The findings supported partly the hypothesis (Impulsivity would be more expressed in Bulgarian students than reflexivity and some socio-demographic differences in impulsivity would exist). Impulsivity was more frequent than reflexivity among the participating students. The participating students studied in the areas of social sciences and sport that were characterized by impulsivity, as found by Mastroleo, Scaglione, Mallett, and Turrisi (2013) for sport, as well as by Netto et al. (2016) for social sciences. There were not found any significant differences in students’ impulsivity among these scientific areas. The previous studies of impulsivity in Bulgaria (Slavchov & Virmozelova, 2007) or abroad (Netto et al., 2016) found some differences in impulsivity between students in other specialties, not sport compared with social sciences and humanities.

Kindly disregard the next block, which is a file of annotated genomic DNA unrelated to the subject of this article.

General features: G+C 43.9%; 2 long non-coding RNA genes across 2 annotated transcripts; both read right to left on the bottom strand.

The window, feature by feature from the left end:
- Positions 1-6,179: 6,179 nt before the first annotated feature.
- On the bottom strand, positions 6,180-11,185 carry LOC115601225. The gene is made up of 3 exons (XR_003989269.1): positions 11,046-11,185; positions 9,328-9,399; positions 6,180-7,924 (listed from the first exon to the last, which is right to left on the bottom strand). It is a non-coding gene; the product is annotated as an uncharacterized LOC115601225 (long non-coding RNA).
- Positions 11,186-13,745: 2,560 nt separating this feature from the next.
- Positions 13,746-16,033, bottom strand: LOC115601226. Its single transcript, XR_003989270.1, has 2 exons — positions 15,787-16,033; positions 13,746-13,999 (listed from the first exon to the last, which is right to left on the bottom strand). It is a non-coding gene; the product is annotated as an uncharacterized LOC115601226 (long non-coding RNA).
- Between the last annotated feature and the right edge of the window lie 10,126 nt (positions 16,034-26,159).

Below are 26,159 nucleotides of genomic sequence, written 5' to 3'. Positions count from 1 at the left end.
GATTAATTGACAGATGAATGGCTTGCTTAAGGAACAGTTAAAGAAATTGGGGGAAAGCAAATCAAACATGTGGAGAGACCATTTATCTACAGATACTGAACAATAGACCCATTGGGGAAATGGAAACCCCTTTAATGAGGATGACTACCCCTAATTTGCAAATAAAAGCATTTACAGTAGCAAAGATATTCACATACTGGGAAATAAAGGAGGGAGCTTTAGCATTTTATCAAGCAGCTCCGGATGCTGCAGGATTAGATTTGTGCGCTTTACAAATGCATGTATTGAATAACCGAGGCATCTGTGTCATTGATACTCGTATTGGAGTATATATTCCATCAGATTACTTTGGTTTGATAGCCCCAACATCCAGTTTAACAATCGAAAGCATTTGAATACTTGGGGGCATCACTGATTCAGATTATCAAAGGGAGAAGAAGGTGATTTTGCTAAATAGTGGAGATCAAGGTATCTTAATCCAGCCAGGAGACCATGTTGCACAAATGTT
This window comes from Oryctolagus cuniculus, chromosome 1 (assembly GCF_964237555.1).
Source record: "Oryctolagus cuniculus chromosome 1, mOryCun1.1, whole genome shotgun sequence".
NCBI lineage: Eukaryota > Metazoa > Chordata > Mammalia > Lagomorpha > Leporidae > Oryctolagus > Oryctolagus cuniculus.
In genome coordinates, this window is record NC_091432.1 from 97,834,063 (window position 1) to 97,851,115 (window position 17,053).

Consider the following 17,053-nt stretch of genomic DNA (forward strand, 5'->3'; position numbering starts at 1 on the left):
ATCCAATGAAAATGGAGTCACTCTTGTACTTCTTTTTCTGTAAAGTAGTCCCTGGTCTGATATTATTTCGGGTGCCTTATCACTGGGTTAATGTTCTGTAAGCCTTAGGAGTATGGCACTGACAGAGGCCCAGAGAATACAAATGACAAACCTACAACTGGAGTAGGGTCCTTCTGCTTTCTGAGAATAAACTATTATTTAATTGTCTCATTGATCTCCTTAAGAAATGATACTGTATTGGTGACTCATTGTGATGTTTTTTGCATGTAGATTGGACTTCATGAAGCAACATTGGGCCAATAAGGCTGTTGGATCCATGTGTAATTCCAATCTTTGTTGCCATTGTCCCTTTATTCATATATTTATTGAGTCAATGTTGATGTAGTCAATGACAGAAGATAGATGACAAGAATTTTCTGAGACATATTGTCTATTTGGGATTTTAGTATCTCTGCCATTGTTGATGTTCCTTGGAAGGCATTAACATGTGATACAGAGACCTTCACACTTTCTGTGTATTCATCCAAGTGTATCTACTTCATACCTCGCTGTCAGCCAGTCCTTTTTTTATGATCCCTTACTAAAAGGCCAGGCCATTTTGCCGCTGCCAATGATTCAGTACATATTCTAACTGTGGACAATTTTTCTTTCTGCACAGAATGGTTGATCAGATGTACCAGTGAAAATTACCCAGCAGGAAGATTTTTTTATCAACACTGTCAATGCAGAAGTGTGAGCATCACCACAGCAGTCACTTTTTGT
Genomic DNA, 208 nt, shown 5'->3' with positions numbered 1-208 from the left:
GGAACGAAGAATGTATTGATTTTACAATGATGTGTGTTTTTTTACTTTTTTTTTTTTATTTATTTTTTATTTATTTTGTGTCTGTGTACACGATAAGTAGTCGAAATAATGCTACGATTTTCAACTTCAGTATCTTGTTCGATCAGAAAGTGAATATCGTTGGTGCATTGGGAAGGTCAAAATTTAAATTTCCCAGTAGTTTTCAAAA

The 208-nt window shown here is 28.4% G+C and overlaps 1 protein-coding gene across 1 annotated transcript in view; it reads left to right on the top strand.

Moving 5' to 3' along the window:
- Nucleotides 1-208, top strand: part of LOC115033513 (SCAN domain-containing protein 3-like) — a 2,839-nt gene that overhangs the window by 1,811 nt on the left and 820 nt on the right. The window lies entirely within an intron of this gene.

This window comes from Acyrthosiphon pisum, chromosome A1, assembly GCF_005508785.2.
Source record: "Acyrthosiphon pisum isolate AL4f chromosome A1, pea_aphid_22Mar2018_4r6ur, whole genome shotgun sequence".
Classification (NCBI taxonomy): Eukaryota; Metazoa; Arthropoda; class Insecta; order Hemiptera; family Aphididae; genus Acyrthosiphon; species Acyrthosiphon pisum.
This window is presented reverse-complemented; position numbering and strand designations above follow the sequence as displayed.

Impulsivity was expressed slightly more frequently than reflexivity that suggests that the students may be more flexible, ready to make quick decisions (Pitts & Leventhal, 2012), to act fast with positive outcomes (Zadravec, Bucik, & Sočan, 2005), and to expect and accept novelties in their life (Raine, Reynolds, Venables, Mednick, & Farrington, 1998). Some other researchers have also found that younger people tend to be more impulsive (Radoslavova & Velichkov, 2005), especially younger students (up to 22 years) (Netto et al., 2016). It has also been found that impulsivity characterizes even the students in their last years of study (Tamam, Paltaci, & Keskin, 2017).